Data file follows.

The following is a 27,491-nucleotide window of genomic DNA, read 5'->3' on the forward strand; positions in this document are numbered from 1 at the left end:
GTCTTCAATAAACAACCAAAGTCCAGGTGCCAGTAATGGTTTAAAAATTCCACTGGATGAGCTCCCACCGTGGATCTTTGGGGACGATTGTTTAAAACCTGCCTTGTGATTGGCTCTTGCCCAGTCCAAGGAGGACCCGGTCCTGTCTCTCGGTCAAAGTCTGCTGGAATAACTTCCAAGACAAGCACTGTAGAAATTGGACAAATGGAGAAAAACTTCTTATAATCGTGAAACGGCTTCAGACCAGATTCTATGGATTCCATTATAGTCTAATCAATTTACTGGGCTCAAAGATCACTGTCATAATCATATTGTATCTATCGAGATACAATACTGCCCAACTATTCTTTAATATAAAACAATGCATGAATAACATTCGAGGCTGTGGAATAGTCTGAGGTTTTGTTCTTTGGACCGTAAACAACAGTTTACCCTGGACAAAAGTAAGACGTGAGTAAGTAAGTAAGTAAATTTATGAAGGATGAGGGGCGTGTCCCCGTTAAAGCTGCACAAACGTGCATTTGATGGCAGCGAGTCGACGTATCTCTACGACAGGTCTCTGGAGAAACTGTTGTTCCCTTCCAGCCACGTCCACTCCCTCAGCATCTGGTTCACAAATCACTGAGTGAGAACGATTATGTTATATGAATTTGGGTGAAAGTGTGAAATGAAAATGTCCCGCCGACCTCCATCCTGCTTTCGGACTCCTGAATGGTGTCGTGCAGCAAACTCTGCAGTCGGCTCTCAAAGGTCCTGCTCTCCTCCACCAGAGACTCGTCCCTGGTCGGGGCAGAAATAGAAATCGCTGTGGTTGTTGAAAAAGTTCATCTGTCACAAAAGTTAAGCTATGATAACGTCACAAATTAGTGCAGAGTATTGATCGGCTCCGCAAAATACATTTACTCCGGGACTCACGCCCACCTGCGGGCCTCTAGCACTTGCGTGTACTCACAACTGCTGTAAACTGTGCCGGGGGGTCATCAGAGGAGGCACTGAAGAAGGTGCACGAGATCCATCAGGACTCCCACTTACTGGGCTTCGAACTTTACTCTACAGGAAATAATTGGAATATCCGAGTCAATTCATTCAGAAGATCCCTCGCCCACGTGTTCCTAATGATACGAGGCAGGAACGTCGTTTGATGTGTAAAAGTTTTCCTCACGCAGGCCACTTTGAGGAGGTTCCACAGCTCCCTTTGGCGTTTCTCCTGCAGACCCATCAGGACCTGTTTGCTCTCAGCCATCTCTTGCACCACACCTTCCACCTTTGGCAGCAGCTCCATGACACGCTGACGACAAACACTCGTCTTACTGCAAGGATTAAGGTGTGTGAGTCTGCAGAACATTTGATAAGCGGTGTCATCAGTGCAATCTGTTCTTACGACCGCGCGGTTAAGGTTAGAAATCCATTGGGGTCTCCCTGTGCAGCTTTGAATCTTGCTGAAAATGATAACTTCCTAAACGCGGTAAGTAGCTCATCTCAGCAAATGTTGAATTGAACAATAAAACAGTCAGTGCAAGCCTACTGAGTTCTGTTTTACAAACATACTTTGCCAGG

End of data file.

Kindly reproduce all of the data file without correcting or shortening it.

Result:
The following is a 27,491-nucleotide window of genomic DNA, read 5'->3' on the forward strand; positions in this document are numbered from 1 at the left end:
GTCTTCAATAAACAACCAAAGTCCAGGTGCCAGTAATGGTTTAAAAATTCCACTGGATGAGCTCCCACCGTGGATCTTTGGGGACGATTGTTTAAAACCTGCCTTGTGATTGGCTCTTGCCCAGTCCAAGGAGGACCCGGTCCTGTCTCTCGGTCAAAGTCTGCTGGAATAACTTCCAAGACAAGCACTGTAGAAATTGGACAAATGGAGAAAAACTTCTTATAATCGTGAAACGGCTTCAGACCAGATTCTATGGATTCCATTATAGTCTAATCAATTTACTGGGCTCAAAGATCACTGTCATAATCATATTGTATCTATCGAGATACAATACTGCCCAACTATTCTTTAATATAAAACAATGCATGAATAACATTCGAGGCTGTGGAATAGTCTGAGGTTTTGTTCTTTGGACCGTAAACAACAGTTTACCCTGGACAAAAGTAAGACGTGAGTAAGTAAGTAAGTAAATTTATGAAGGATGAGGGGCGTGTCCCCGTTAAAGCTGCACAAACGTGCATTTGATGGCAGCGAGTCGACGTATCTCTACGACAGGTCTCTGGAGAAACTGTTGTTCCCTTCCAGCCACGTCCACTCCCTCAGCATCTGGTTCACAAATCACTGAGTGAGAACGATTATGTTATATGAATTTGGGTGAAAGTGTGAAATGAAAATGTCCCGCCGACCTCCATCCTGCTTTCGGACTCCTGAATGGTGTCGTGCAGCAAACTCTGCAGTCGGCTCTCAAAGGTCCTGCTCTCCTCCACCAGAGACTCGTCCCTGGTCGGGGCAGAAATAGAAATCGCTGTGGTTGTTGAAAAAGTTCATCTGTCACAAAAGTTAAGCTATGATAACGTCACAAATTAGTGCAGAGTATTGATCGGCTCCGCAAAATACATTTACTCCGGGACTCACGCCCACCTGCGGGCCTCTAGCACTTGCGTGTACTCACAACTGCTGTAAACTGTGCCGGGGGGTCATCAGAGGAGGCACTGAAGAAGGTGCACGAGATCCATCAGGACTCCCACTTACTGGGCTTCGAACTTTACTCTACAGGAAATAATTGGAATATCCGAGTCAATTCATTCAGAAGATCCCTCGCCCACGTGTTCCTAATGATACGAGGCAGGAACGTCGTTTGATGTGTAAAAGTTTTCCTCACGCAGGCCACTTTGAGGAGGTTCCACAGCTCCCTTTGGCGTTTCTCCTGCAGACCCATCAGGACCTGTTTGCTCTCAGCCATCTCTTGCACCACACCTTCCACCTTTGGCAGCAGCTCCATGACACGCTGACGACAAACACTCGTCTTACTGCAAGGATTAAGGTGTGTGAGTCTGCAGAACATTTGATAAGCGGTGTCATCAGTGCAATCTGTTCTTACGACCGCGCGGTTAAGGTTAGAAATCCATTGGGGTCTCCCTGTGCAGCTTTGAATCTTGCTGAAAATGATAACTTCCTAAACGCGGTAAGTAGCTCATCTCAGCAAATGTTGAATTGAACAATAAAACAGTCAGTGCAAGCCTACTGAGTTCTGTTTTACAAACATACTTTGCCAGG